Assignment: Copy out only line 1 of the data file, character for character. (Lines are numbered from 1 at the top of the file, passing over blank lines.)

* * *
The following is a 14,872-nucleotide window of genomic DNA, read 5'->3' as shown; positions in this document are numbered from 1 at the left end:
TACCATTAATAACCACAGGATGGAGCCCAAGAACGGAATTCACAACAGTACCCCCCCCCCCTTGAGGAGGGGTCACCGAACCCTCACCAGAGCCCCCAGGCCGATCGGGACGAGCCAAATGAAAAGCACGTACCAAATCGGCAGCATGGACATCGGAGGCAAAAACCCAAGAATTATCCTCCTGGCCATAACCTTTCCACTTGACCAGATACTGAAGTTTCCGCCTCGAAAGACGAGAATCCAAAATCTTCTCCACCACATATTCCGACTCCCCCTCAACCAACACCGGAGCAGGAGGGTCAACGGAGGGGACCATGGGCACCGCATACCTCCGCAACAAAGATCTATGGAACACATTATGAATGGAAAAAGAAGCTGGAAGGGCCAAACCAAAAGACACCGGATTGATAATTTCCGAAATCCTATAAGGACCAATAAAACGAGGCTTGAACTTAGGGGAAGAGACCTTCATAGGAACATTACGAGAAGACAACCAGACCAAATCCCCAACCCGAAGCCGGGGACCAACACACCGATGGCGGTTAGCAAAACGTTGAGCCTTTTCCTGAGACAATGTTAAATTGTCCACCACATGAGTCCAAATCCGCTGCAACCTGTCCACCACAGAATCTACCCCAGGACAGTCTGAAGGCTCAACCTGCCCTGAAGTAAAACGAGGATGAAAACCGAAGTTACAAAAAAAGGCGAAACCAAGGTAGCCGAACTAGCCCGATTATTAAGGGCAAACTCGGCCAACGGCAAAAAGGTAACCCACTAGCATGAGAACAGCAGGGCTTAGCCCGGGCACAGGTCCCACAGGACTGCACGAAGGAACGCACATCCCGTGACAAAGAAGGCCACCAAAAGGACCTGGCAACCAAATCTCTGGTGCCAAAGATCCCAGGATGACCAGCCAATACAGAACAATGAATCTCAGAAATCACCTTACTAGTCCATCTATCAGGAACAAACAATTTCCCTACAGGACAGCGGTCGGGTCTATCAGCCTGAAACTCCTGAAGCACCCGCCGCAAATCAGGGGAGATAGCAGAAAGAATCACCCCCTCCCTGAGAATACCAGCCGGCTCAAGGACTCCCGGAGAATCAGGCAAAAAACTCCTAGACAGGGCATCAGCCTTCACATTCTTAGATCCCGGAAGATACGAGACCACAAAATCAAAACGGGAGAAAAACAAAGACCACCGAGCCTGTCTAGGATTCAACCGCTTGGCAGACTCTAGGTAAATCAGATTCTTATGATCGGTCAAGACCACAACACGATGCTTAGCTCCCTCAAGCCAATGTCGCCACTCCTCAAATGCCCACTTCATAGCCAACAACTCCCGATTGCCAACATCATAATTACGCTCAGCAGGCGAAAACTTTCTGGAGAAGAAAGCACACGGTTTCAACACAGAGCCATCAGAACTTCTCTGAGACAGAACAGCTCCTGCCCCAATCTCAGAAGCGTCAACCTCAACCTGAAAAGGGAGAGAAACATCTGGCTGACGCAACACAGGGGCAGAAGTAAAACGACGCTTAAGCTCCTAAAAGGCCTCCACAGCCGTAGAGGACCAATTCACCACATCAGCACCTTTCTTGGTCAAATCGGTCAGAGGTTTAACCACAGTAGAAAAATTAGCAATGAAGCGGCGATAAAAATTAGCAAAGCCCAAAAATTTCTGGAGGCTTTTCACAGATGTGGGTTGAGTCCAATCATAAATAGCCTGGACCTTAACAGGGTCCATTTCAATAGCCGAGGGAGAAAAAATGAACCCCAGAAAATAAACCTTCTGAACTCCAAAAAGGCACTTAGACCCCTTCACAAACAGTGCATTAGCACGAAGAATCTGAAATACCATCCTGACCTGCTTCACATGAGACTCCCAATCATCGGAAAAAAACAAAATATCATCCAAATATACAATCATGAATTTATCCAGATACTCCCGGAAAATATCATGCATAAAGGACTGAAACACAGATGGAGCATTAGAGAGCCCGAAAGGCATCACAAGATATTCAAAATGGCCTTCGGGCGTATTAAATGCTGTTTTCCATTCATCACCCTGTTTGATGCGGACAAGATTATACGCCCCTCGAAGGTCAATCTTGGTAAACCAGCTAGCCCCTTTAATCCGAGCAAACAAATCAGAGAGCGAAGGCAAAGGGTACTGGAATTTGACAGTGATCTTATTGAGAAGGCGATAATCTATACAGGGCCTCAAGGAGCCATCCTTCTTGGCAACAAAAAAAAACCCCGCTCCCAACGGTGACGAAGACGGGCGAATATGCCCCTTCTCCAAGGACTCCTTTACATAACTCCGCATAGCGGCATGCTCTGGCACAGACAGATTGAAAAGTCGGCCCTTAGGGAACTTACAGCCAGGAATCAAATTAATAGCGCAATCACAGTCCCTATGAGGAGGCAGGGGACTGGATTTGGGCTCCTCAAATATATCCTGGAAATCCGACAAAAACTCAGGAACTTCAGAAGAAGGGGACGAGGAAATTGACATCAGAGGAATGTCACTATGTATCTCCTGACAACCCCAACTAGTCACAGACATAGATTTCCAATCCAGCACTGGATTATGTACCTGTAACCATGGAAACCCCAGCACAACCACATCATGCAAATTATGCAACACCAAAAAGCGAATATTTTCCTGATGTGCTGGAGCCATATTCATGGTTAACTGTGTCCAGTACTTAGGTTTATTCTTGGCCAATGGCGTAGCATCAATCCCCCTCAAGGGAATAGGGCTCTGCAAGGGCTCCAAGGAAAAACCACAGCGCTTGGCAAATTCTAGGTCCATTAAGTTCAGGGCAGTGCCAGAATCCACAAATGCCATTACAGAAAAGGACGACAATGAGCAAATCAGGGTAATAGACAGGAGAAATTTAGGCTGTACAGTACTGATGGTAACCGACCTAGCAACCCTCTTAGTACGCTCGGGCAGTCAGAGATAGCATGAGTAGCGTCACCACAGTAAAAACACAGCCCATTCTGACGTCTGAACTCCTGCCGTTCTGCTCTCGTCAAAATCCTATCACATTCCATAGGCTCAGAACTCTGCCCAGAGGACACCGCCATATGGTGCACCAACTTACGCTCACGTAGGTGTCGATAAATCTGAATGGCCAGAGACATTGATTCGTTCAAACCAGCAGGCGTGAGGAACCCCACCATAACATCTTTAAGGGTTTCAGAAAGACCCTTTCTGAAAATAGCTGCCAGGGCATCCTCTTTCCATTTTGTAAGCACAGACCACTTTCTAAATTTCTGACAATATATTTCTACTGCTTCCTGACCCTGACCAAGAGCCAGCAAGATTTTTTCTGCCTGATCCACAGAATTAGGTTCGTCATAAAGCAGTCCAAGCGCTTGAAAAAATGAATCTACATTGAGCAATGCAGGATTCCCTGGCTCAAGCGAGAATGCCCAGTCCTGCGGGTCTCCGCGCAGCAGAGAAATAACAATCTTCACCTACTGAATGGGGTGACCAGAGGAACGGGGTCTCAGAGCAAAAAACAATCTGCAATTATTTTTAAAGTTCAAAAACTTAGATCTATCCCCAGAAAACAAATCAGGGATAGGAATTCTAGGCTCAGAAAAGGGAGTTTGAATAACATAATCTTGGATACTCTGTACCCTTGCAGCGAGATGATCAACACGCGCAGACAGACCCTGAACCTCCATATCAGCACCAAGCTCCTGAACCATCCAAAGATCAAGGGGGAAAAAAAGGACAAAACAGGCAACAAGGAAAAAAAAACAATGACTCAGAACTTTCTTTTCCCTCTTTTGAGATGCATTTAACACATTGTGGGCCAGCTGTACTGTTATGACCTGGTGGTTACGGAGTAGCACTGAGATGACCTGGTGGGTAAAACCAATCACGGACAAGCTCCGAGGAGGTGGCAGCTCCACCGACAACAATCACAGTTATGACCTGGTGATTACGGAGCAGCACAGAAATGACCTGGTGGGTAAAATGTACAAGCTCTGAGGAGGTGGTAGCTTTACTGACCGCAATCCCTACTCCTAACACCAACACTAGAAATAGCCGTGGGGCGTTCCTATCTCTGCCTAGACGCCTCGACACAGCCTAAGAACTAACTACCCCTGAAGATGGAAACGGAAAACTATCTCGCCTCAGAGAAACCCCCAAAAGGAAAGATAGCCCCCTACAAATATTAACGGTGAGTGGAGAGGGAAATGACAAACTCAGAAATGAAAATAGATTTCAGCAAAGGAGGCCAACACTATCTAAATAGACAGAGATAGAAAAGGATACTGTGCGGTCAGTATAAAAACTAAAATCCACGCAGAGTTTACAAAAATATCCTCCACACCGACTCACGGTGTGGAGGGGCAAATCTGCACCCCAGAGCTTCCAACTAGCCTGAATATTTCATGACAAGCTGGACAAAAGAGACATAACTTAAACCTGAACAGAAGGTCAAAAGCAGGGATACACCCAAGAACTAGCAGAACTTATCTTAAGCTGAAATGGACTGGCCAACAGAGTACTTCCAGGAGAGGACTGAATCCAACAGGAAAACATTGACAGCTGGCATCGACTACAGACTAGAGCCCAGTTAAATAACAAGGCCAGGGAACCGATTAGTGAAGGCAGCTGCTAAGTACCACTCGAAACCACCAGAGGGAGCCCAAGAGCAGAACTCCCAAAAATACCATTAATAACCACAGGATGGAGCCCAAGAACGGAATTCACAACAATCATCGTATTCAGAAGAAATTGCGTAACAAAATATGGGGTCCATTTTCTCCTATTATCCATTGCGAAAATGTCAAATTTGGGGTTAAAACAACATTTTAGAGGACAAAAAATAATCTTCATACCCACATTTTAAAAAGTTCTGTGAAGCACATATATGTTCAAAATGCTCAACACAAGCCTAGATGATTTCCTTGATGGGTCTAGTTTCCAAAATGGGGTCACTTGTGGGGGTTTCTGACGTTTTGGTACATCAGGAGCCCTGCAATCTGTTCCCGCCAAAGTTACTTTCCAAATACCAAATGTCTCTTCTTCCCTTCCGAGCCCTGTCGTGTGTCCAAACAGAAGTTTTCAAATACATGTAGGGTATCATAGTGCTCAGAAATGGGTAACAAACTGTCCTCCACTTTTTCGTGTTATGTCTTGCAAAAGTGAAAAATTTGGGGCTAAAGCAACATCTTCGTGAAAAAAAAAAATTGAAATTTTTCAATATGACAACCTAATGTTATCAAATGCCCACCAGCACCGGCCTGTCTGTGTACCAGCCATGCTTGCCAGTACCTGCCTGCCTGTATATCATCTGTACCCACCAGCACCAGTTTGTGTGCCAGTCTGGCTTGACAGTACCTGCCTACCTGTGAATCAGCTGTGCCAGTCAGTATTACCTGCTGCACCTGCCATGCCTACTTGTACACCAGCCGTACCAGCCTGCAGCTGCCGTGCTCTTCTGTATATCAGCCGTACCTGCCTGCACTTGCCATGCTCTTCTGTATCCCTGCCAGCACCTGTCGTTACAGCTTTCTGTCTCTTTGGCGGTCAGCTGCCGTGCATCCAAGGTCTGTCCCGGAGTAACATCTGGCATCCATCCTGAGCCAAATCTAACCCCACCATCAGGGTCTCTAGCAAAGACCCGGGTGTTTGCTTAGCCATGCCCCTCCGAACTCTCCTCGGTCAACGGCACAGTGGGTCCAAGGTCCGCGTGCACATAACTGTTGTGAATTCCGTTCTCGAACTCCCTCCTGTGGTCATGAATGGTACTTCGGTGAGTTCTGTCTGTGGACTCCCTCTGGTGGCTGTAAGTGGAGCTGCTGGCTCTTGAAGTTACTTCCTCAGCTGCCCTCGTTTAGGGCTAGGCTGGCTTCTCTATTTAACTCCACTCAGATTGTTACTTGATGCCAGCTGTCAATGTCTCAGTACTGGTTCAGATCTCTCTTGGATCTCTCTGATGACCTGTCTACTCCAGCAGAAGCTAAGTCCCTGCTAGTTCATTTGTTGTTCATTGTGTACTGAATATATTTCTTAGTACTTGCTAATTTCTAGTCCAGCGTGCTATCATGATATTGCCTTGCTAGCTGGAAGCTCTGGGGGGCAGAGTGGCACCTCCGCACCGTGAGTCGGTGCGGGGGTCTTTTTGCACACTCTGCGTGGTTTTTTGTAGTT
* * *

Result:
The following is a 14,872-nucleotide window of genomic DNA, read 5'->3' as shown; positions in this document are numbered from 1 at the left end: